Morphological and Physico-Chemical Characteristics and Classification of Vertisol Developed on Deltaic Plain


The name of Vertisol is derived from Latin “vertere” meaning to invert. This case restricts development of soil horizons in profile. These soils have the capacity to swell and shrink, inducing cracks in the upper parts of the soil and distinctive soil structure throughout the soil. The formation of these specific features are caused by a heavy texture, a dominance of swelling clay in the fine fraction and marked changes in moisture content. The swell-shrink behavior is attributed to the wetting and drying of the soil mass. In this study, morphology, physico-chemical characteristics and classification of vertisols that were formed on alluvial delta plains, were investigated. Those soils formed on the Bafra Plain found in the K?z?l?rmak Delta and located in the central Black Sea region of Turkey. All studied Vertisols are characterised by a dark colour in surface soil, a heavy clayey texture, hardpan formation under top soil (high bulk density a high compaction) and very high COLE values. In addition, they have deep wide-opened desiccation cracks at the surface, slickensides at the middle part of the profiles and a poor differentiation of their horizons. Physico-chemically, the studied soils are slightly basic to very basic, non-saline and poor in organic matter, which is slightly higher in the surface horizon. In addition, cation exchange capacity, sum of exchangeable bases and base saturation of soils are very high. On the basis of morphological and physicochemical analysis, soil profiles were classified as Sodic Haplustert, Typic Calciaquert, Sodic Calciustert according to Soil Taxonomy (Soil Survey Staff, 1975 and 1999) and as Sodic Vertisol and Calcic Vertisol according to FAO/ISRIC (2006) classification systems.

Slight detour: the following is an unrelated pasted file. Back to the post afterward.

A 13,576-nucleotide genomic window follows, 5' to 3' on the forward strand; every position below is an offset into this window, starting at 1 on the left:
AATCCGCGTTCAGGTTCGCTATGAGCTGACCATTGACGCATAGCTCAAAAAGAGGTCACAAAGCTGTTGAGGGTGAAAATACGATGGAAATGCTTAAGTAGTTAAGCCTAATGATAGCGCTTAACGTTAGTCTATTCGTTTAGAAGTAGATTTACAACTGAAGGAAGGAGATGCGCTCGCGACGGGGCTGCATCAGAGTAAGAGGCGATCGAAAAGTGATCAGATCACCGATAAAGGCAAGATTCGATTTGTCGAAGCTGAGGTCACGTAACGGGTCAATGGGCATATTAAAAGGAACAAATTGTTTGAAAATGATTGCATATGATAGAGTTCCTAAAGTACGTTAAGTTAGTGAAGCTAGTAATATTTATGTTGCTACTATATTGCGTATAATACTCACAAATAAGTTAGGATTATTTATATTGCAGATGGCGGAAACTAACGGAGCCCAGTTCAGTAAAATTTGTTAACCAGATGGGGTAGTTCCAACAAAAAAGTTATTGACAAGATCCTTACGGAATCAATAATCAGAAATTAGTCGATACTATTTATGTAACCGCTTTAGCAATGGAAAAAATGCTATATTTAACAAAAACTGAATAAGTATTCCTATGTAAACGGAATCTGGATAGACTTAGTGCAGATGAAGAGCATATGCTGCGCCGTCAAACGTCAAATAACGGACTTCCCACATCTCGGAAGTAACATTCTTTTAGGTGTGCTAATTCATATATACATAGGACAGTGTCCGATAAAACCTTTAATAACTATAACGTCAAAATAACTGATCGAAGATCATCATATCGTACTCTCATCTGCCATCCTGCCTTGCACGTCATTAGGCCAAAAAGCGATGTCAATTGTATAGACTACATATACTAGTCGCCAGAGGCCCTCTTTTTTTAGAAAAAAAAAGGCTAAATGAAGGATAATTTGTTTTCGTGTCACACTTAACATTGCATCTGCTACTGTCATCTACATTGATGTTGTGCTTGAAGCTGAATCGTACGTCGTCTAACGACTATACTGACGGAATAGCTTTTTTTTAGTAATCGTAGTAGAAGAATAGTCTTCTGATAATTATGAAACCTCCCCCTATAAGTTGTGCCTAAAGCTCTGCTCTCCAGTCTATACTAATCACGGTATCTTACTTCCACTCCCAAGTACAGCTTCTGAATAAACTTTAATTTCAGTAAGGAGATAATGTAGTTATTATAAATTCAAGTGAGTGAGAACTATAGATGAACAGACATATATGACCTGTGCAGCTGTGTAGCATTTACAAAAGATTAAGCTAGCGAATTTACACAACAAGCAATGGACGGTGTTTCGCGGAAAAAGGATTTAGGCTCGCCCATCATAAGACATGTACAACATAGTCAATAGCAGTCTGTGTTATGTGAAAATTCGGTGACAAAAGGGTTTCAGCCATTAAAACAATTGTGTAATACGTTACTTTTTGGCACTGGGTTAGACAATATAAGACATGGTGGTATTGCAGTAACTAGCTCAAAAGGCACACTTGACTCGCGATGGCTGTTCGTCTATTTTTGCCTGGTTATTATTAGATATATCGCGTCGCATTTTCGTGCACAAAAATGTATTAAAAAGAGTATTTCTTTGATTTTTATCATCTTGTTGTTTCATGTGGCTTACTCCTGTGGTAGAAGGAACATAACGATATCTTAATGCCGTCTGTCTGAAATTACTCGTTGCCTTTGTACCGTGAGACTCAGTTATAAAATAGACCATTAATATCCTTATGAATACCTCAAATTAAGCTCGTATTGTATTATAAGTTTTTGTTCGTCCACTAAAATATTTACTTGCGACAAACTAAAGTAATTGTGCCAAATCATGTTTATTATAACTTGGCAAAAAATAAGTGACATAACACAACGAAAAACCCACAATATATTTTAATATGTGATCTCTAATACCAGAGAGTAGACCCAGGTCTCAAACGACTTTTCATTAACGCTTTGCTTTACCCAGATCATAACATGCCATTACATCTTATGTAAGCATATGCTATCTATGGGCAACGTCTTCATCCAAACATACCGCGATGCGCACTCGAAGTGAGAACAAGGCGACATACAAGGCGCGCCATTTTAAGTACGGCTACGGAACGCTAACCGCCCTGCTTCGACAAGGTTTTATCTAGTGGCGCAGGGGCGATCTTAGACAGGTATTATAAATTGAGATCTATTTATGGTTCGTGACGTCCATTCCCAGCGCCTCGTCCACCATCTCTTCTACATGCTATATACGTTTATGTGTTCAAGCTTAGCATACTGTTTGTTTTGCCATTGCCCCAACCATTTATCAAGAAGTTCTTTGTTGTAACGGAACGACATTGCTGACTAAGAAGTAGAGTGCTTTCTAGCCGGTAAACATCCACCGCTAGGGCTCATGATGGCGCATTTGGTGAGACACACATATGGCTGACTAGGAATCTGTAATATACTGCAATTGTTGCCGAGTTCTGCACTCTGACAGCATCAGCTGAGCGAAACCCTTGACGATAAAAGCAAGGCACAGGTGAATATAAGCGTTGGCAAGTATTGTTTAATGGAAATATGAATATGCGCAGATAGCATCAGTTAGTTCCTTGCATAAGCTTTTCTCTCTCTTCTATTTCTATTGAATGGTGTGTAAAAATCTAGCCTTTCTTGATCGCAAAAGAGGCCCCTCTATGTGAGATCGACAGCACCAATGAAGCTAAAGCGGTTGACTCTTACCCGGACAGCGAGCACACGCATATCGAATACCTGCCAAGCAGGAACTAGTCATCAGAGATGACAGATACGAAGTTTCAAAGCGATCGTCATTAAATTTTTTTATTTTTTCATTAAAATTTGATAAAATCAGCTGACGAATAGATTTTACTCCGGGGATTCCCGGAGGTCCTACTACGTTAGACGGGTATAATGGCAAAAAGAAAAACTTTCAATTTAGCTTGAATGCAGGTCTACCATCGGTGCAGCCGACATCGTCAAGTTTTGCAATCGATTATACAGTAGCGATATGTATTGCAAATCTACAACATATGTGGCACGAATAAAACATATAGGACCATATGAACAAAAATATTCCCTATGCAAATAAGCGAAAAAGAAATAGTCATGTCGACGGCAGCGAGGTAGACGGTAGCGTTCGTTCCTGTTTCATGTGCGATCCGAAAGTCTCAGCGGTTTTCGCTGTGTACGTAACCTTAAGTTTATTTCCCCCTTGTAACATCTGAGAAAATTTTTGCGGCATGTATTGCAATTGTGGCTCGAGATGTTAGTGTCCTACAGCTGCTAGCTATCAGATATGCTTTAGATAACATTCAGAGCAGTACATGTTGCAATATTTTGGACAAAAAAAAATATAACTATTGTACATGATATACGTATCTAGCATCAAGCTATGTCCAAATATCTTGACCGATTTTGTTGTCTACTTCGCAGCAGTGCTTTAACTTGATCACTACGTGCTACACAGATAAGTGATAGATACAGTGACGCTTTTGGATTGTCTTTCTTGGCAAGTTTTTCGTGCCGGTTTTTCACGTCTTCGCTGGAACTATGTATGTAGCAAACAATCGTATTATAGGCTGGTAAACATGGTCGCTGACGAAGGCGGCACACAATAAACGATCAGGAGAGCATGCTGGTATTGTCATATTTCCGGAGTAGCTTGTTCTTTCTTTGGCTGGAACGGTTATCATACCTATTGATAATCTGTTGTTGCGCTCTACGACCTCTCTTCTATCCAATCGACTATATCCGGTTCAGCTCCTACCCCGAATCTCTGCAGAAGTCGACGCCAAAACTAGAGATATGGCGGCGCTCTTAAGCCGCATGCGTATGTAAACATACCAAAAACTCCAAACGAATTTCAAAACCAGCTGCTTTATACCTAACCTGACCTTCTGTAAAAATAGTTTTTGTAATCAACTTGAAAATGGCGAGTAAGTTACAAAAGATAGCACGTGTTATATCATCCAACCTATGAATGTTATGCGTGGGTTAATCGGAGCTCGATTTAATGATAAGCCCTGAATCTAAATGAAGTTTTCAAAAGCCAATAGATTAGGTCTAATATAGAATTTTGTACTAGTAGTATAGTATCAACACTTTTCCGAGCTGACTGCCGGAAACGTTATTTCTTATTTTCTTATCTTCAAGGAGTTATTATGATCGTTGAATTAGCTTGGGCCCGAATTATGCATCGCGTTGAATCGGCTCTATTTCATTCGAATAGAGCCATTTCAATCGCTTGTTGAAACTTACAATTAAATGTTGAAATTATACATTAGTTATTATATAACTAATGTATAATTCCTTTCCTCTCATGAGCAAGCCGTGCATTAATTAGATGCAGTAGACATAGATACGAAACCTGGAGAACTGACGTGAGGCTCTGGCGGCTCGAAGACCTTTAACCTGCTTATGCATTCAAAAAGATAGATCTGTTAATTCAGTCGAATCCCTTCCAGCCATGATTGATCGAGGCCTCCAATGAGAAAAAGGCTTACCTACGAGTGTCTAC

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O. Dengiz, M. Saglam, F. Sarioglu, F. Saygin and C. Atasoy, "Morphological and Physico-Chemical Characteristics and Classification of Vertisol Developed on Deltaic Plain," Open Journal of Soil Science, Vol. 2 No. 1, 2012, pp. 20-27. doi: 10.4236/ojss.2012.21004.

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The authors declare no conflicts of interest.


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